New York City, NY – An advocate for New York City taxi drivers and bodega owners is eyeing a run for the Republican nomination for mayor, The Post has learned.
Fernando Mateo, who was born in the Dominican Republic and has long headed the state Federation of Taxi Drivers and more recently the Bodegas Association of America, has deep ties to the city’s Latino and immigrant communities.
“I’ve been asked to consider running for mayor. It’s something I’m considering given the condition the city is in,” he said during a Sunday interview.
Mateo said he believes the Big Apple is heading in the wrong direction and complained that too many of the current candidates running for mayor are lifelong politicians who don’t understand the day-to-day struggles of working New Yorkers — particularly those who are small business merchants and their employees.
“We need someone who has out-of-the-box experiences. We don’t want another mayor for four or eight years who acts like Bill de Blasio,” said Mateo.
“The Democratic Party has lost touch with what New York City is.”
Mateo, 62, who described himself as an “urban Republican,” griped that some violent crimes have risen during the coronavirus pandemic, and accused New York’s Democratic Party establishment of leaning too far left, aiding criminals instead of law-abiding citizens and victims.
“Crime is a huge issue. There is no public safety. They’ve legalized crime in our city,” Mateo said.
“You can’t welcome people to this city if it’s not safe. We have police being spat at.”
A Mayor Mateo said he would push to increase the number of cops in the police department, not gut or “defund” the NYPD.
In his advocacy roles, Mateo has fought to get more protection for drivers and merchants who’ve been preyed on by criminals.
He currently helps run his wife’s restaurant on the Grand Concourse in The Bronx.
Mateo blasted New York leaders for suspending indoor dining when government stats show the coronavirus infection rate in the city’s eateries is only 1.4 percent.
“Indoor dining should have never closed. Give me a break!” he said.
Mateo also said he would work to keep wealthy taxpayers in the city, not run them out with tax hikes.
Bronx Republican Party chairman Michael Rendino said he moved to recruit Mateo to run after outgoing Bronx Borough President Ruben Diaz Jr., a Democrat, decided not to run for City Hall.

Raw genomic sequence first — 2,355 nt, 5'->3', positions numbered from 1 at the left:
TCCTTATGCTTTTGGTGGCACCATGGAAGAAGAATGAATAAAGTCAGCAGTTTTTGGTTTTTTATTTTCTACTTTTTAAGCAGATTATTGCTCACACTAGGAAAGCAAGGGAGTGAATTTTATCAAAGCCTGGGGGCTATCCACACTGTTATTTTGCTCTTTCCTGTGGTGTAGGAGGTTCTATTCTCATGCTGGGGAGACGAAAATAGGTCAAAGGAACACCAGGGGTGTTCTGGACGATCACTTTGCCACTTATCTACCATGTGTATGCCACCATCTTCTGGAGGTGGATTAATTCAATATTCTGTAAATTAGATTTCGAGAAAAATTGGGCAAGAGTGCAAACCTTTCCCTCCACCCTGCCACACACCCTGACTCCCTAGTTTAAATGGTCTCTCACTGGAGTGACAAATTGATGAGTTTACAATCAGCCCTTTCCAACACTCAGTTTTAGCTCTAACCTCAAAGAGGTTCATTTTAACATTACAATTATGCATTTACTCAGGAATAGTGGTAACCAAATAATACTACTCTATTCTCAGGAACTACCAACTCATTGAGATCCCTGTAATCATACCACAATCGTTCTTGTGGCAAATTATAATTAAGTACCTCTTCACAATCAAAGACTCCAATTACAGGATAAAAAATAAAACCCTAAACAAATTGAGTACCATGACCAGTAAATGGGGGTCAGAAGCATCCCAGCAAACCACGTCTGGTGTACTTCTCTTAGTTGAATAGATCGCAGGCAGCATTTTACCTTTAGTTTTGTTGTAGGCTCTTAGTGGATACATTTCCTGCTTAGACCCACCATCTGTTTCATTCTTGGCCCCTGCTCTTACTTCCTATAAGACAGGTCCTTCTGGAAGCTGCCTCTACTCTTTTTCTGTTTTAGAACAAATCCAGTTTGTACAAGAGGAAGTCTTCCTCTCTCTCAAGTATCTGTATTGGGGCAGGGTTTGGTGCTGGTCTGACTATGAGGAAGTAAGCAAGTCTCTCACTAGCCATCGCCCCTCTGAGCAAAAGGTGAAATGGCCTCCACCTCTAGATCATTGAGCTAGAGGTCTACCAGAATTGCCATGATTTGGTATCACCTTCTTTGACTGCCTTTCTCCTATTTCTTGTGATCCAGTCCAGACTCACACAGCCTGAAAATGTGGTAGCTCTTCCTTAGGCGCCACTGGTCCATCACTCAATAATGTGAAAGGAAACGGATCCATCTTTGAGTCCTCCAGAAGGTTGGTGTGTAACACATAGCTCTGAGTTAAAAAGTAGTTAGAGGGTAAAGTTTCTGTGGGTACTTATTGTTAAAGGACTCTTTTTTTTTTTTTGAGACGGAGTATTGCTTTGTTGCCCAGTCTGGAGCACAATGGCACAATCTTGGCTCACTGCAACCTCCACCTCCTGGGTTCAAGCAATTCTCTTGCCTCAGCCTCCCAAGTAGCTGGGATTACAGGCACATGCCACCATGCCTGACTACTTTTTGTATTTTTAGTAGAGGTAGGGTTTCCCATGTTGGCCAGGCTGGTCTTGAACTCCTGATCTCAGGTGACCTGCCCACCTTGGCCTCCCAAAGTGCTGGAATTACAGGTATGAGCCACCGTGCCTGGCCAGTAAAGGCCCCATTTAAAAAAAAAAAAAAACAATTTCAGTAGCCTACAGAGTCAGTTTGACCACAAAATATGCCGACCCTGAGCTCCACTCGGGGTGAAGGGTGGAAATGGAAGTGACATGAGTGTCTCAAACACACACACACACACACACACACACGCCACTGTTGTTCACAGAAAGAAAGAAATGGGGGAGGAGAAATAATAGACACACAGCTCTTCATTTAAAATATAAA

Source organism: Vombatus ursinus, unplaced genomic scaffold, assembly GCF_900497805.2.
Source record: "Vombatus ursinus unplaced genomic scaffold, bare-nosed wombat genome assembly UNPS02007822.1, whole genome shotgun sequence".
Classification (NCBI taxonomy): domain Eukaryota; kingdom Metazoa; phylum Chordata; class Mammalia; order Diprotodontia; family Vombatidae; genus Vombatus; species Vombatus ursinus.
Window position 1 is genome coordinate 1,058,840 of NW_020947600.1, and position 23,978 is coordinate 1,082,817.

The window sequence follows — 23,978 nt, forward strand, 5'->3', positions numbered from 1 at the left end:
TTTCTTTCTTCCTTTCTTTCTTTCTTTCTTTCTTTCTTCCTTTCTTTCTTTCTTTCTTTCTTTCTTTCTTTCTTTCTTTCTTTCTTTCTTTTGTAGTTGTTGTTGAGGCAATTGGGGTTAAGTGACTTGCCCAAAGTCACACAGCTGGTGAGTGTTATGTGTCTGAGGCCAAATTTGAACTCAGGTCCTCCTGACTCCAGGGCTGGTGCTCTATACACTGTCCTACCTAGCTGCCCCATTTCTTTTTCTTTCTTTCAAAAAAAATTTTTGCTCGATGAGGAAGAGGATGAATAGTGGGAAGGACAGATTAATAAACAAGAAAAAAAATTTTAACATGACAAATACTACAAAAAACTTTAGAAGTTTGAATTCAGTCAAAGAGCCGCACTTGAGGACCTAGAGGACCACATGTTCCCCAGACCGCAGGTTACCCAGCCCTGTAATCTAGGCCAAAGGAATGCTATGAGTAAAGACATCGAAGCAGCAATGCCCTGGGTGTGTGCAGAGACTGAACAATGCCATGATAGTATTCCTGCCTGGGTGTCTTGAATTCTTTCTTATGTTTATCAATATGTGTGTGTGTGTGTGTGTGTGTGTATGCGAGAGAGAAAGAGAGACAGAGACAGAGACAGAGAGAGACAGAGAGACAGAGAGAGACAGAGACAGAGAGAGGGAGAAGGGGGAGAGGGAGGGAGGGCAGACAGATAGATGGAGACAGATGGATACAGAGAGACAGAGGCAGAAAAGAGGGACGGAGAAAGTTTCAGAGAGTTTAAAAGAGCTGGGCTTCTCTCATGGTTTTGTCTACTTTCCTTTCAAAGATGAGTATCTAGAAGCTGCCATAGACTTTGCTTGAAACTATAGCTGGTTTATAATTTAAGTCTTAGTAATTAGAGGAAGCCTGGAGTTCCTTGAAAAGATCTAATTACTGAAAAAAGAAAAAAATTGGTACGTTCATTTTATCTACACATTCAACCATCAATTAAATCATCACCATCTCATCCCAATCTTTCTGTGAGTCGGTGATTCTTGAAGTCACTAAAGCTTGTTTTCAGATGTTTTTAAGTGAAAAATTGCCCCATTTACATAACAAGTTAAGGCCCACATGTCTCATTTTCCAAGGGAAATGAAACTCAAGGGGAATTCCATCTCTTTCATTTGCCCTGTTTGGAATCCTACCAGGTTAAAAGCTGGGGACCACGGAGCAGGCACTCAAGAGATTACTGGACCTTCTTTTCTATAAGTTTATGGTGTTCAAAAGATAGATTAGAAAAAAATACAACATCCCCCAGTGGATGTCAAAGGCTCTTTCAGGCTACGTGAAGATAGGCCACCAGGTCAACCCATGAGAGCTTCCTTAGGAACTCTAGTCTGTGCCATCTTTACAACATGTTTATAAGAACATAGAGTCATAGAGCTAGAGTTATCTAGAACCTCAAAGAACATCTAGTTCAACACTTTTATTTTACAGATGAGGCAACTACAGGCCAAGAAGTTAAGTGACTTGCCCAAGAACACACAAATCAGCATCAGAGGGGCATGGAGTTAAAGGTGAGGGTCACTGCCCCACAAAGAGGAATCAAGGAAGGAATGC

“The Bronx feels left out by the Democratic Party,” Rendino said.
Mateo confirmed that he’s spoken with several Republican county leaders in the city about throwing his hat in the ring in the race for City Hall.
Other Republicans looking at running are billionaire mogul John Catsimatidis and Guardian Angels founder Curtis Sliwa.
Mateo acknowledged that he would likely decide not to run for mayor if Catsimatidis, who ran in 2013, throws his hat in the ring. Catsimatidis is now considered within GOP circles as the most powerful force in the party. He can self-finance a campaign with his own fortune and his daughter, Andrea, is the head of the Manhattan Republican Party.
“Catsimatidis is a legend,” said Mateo.
Mateo is not without baggage. His name surfaced in de Blasio’s pay-to-play fundraising scandal, hitting up pals to raise funds for the mayor’s shuttered not-for-profit group. Mateo was not charged with any crime.
He insisted he didn’t do anything wrong and claimed he was a victim.
“The mayor called up and said he was desperate for money. I helped him. I’m a victim of this administration,” Mateo insisted.
The big field of Democratic candidates running include city Comptroller Scott Stringer, Brooklyn Borough President Eric Adams, former de Blasio administration officials Maya Wiley, Kathryn Garcia and Loree Sutton; former federal and city housing director Shaun Donovan, former not-for-profit social service director Diane Morales, and Brooklyn Councilman Carlos Menchaca, among others.
Former presidential candidate Andrew Yang and Staten Island Rep. Max Rose, who lost his re-election bid to Republican Congresswoman-elect Nicole Malliotakis, have also expressed interest.